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Stats suggest England’s group could be trickier than many expect

| 09.06.2010

Contrary to popular belief, England have been given what is, in terms of ranking, the second toughest group of the 2010 World Cup.

According to FIFA rankings, Group C has a ranking total of 77, accumulated from the current positions of England (ranked 8th), USA (14), Slovenia (25) and Algeria (30).

Following the same formula, the most competitive group is Germany’s Group D, where the Germans (6), Serbia (15), Australia (20) and Ghana (32) are worth a combined 73, the lowest of the tournament.

The easiest group is Group F, where Italy (5), Paraguay (31), Slovakia (34) and New Zealand (78) form a total of 138, which is by far the highest at the World Cup.

These statistics offer an interesting twist on the widely-accepted notion that England should breeze through the first round with minimal effort.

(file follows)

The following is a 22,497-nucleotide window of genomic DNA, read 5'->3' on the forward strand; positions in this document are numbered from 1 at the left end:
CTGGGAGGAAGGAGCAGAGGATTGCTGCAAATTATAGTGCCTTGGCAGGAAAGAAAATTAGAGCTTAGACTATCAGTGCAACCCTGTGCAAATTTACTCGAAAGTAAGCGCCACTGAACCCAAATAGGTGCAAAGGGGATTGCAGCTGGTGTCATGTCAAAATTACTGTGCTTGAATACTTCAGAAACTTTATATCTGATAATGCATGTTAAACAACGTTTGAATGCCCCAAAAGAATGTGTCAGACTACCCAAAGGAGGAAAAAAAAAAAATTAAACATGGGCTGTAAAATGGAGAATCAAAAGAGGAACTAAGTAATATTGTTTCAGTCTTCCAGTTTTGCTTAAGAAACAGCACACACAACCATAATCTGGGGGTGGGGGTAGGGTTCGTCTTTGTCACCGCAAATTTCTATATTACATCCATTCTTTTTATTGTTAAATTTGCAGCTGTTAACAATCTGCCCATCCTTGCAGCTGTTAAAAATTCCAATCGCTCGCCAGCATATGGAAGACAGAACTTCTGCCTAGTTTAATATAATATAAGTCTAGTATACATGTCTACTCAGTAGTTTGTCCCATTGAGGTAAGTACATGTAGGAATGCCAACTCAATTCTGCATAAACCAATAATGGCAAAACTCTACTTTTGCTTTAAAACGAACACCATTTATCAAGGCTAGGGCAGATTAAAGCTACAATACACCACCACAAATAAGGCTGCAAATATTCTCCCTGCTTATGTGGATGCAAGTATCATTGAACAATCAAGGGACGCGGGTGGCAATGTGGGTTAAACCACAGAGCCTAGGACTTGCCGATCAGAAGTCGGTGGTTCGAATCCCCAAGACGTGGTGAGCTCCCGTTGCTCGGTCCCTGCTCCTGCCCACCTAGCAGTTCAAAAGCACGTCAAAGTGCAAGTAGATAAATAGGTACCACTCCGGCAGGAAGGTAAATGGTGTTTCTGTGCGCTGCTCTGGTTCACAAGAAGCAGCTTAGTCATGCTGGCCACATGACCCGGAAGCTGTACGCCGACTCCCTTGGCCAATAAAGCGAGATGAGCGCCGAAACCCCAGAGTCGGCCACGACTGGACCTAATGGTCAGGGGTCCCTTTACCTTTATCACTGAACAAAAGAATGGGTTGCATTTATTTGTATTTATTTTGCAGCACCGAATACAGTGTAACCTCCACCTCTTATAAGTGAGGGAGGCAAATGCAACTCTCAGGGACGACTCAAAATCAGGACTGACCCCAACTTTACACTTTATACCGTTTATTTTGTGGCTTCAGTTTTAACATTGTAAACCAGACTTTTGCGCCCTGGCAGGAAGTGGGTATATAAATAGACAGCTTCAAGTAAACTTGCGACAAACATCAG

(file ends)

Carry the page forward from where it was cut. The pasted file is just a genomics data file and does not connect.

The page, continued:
With only six places separating Fabio Capello’s side and the USA in the FIFA rankings, England’s World Cup opener on Saturday could be a tight encounter.

The USA have won two games in succession, and Bob Bradley’s men will be looking to reproduce the form which led them to the 2009 Confederations Cup final.

Slovenia’s ranking of 25, meanwhile, should not surprise England fans. They posed difficulties for the Three Lions when the two sides met in a friendly match last year, and England were relieved to leave Wembley with a 2-1 win.

England will still be confident of winning Group C in spite of this statistical evidence, and they are a very convincing 1/3 to do so.

If England reach the semi-finals, Brazil are the likely opponents, and with the South Americans 9/2 second favourites for the World Cup, it could be worth betting on England to be eliminated by Brazil at 8/1.

Could England possibly struggle in Group C? They are 8/1 to be eliminated at the group stage. See the full England Specials market.



Robbie Morris

Robbie studied sports journalism at the University of Gloucestershire, an establishment chosen for its proximity to Cheltenham racecourse, where he was a season ticket holder. Upon graduation, Robbie was a contributor to GolfPunk, a national magazine aimed at ridding golf of its traditionalist image, before joining the news.ladbrokes team.